"So that's one factor. I think a second factor is exactly as I said earlier, conduct meaningful, purposeful activities that are kind of beyond yourself and outside of your own self-aggrandizement. So this could be volunteering. It could be kind of writing, producing, whatever your gifts are, making cakes and giving them to a home for senior people down the road. Or it could be helping out in a place of worship where they're helping out in a youth club, for example. I think having that sense of meaning and purpose beyond yourself is very important. And I think a third thing, you talked about singing earlier, hobbies and activities. Exercise for many people is a massive one that can bring good mental health. We do know that that's related to serotonin, and it's also related to psychosocial aspects of feeling good about yourself. But there are as many hobbies in the world as there are people. We can think about playing a musical instrument, arts and crafts, cooking, baking, in Australia, surfing and swimming and all these wonderful things you can do down there. Having that kind of sense of an internal self and an external self where you're looking after yourself, and that allows you to go out and look after others and contribute towards the community. When those are combined, that makes you feel good and optimistic about the future and hopeful about life and the community you live in. 

Victor Perton:  That's fantastic. And so tips and tricks for Christmas and New Year?   

Rob Whitley: "I think everybody can do one thing that has been proven beneficial in setting goals and then meeting those goals. And these can be a series of really short steps, or they can be medium-sized steps, or they can be giant leaps.

The Christmas period, we have what? Four or five, four weeks left more, three weeks. It can be challenging for many people. Some people live alone; they won't be able to see their family. Many people are immigrants; they won't be able to travel outside of their jurisdiction. For many people, it's a religious celebration that should be celebrated in congregation with their fellow congregants, and that will not be able to happen in many places.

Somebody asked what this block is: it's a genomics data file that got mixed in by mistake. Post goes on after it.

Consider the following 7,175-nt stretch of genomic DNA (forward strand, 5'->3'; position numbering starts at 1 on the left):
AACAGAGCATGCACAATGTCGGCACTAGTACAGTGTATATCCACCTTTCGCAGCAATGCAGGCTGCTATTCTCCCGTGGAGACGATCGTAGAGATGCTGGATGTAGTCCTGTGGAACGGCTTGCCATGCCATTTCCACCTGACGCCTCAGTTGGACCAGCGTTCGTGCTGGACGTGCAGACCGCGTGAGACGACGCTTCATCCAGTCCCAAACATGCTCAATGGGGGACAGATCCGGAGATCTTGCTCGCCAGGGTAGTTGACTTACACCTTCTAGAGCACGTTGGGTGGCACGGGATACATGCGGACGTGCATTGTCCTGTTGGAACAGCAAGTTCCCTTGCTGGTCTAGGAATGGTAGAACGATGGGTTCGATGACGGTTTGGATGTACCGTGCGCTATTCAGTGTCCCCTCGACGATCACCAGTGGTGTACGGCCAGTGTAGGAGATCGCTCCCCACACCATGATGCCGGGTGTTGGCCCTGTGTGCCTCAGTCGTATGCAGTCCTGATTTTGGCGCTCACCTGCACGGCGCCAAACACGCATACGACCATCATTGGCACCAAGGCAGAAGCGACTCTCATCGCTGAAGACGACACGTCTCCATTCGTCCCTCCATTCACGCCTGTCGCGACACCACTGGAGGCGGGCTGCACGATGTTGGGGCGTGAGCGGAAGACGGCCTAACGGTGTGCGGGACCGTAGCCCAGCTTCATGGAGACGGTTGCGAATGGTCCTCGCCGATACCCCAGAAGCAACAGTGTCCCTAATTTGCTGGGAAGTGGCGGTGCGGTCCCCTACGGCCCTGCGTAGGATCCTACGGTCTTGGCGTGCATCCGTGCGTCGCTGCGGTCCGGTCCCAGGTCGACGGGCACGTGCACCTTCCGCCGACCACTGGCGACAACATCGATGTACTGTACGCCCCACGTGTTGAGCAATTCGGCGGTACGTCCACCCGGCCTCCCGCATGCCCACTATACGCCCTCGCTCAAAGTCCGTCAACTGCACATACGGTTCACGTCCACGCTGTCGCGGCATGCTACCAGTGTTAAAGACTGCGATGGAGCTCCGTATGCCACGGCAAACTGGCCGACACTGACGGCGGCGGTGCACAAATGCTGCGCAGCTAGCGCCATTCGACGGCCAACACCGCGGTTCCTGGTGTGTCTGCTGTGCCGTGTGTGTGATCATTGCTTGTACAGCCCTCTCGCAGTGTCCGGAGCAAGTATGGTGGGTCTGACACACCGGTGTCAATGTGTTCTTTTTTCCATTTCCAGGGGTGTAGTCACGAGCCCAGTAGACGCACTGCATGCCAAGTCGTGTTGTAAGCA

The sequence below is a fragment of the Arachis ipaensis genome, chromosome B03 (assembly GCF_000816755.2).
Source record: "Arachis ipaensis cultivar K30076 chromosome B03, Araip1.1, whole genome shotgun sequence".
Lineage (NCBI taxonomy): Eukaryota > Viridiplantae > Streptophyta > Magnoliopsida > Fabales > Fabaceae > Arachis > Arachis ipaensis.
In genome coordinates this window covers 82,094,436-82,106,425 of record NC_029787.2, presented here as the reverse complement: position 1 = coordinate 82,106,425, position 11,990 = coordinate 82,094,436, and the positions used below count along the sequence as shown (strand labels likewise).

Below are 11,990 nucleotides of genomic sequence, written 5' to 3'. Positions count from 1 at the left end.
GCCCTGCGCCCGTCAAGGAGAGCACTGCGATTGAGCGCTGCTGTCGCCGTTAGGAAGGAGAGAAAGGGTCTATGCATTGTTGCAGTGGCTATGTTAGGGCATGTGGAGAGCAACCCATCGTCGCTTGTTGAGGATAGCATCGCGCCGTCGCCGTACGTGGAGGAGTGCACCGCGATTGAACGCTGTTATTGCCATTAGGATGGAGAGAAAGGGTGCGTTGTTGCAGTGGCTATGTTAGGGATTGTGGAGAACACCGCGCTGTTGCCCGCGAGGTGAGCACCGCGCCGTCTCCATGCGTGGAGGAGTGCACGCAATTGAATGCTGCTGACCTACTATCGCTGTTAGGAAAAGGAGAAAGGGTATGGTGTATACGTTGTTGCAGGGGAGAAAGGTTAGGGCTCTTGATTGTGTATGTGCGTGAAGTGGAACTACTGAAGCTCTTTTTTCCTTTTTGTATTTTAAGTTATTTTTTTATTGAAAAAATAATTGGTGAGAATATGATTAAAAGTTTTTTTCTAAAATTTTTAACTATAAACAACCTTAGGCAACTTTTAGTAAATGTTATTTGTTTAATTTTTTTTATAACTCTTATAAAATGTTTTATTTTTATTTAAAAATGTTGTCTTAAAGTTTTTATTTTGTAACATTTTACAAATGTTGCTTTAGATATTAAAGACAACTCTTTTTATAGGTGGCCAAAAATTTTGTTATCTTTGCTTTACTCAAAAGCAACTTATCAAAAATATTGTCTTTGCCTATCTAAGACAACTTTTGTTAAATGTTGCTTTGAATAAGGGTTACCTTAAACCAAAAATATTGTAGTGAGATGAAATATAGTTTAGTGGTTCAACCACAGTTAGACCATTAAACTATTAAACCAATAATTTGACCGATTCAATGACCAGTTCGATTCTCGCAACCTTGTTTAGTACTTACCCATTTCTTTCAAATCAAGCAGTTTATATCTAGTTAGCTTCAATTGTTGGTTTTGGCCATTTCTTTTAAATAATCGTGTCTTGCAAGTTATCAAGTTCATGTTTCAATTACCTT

So I think it's good to set some kind of goals, meeting those goals.

I talked to somebody recently, and they said they've been having a tough time, they're unemployed, they've been laying in bed a lot of the day sleeping. For them, a goal is simply getting out of bed earlier, go into the grocery store, buying some fresh vegetables and food, and then cooking that instead of eating kind of pre-cooked meals.

For other people, the year 2020, might've brought about a lot of reflection and introspection. They might be thinking, "Well, a goal over this Christmas period is to maybe I'm thinking of a career change, and I'm going to read some books and some websites and talk to some people about is this feasible, or is this something that I want to do?" For other people, younger people or older people, maybe they feel that it is a time to reengage with education. I just spoke on the phone earlier today with someone who contacted me and said they're thinking to go back to university, someone who dropped out and would I write them a reference? And I said, "Yeah, of course, I'd be delighted to help you in that process." And I said, "Well, you should also engage in some hard thinking over the Christmas period. Are you ready? Are you prepared to do the hard work? The reading? The exams? There's a lot of hard work involved in being a student or making a career change or some of these things that you're talking about. "